One of the issues that will cause headaches for bicycle riders and transit authorities alike is the question of capacity. If the Chicago City Hall predictions of an increase in commuter ridership among cyclists of between 300% and 500% in the next decade come true that will place strains on the physical systems that deliver riders to and from their places of business but it will also make for some frayed nerves.
A good example is what is happening right now on the CTA lines. The Western Metra stop has begun ticketing bikes that are attached to locations that are not designated for bicycles. The original poster whose handle is Reba writes:
If you’ve locked your bike to the hand railing at the Western Metra stop at Western and Grand, you might be coming back to a ticket/fine or confiscation if you’re deemed to be a repeat offender. I saw an officer ticketing bikes about 5 mins ago and asked him about it. Bikes are confiscated if they have been seen locked their before (and ticketed?) And to get your bike back you need proof of ownership. He did mention “knowing your serial number or showing purchase receipt”.
But surely none of us would lock our bikes to the railing.
And as usual the responses are all over the map from aggressive to understanding and sometimes from the same individuals. Here is a sampling:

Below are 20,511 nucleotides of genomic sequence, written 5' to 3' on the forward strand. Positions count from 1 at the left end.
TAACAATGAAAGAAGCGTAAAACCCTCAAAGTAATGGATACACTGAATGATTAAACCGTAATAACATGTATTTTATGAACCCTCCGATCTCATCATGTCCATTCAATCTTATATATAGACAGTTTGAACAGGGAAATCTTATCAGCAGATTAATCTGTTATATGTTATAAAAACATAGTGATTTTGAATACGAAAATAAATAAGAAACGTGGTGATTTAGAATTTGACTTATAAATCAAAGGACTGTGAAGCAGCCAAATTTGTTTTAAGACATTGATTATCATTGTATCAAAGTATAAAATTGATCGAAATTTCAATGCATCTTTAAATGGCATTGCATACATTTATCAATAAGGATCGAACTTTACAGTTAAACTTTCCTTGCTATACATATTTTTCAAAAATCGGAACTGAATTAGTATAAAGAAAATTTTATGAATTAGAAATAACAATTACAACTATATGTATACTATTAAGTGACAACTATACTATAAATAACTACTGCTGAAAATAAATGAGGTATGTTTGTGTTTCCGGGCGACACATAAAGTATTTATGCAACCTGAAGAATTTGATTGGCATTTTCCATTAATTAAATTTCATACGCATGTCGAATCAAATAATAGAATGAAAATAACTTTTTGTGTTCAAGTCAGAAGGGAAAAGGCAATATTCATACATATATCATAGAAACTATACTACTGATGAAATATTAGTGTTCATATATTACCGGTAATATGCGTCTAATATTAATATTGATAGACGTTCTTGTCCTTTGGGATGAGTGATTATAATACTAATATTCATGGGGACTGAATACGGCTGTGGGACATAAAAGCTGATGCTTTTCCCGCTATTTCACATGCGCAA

Reply by Tim S 5 hours ago
Forgive what may be a silly question but why are they ticketing?
Reply by James BlackHeron 5 hours ago
I’m just guessing but perhaps they feel bikes blocking handrailings might constitute a violation of ADA requirements for getting to said handrailings for those who need them.
I don’t know about Metra, but CTA is seriously fascist when it comes to their signage too. Never lock to a CTA bus stop sign or any other CTA infrastructure. If they feel it is blocking the view of drivers coming into the stop or in any way impeding riders when standing/waiting/boarding a bus they will just yank the bike without any notice or warning. For all intents the bike might as well have been stolen for all most people know when they get back to it. Good luck calling them either as nobody will know where your bike is -it is like it fell down a black hole.
Reply by h’ 4 hours ago
The implication is that there is appropriate bike parking that’s not being utilized . . .(?)
Reply by notoriousDUG 4 hours ago
I used to commute form that stop and lock up at it. There actually is substantial bike parking there that is under utilized. Bikes get locked to the railing instead of the bike parking and can often end up a hindrance both on the wheelchair ramp and the stairs.
However there is a good reason for this. The bike parking there is hidden from view of both the street and the platform and would not only be a good place to steal bikes or parts from but also an excellent spot to assault somebody. In the time I commuted there the only bikes I ever saw parked there were obviously stripped and abandoned or serious bum bikes; anything nice was locked to the railings.
Reply by Adam Herstein 3 hours ago
Maybe better bike parking should be installed instead of paying someone to issue tickets. Seems like a better use of funds.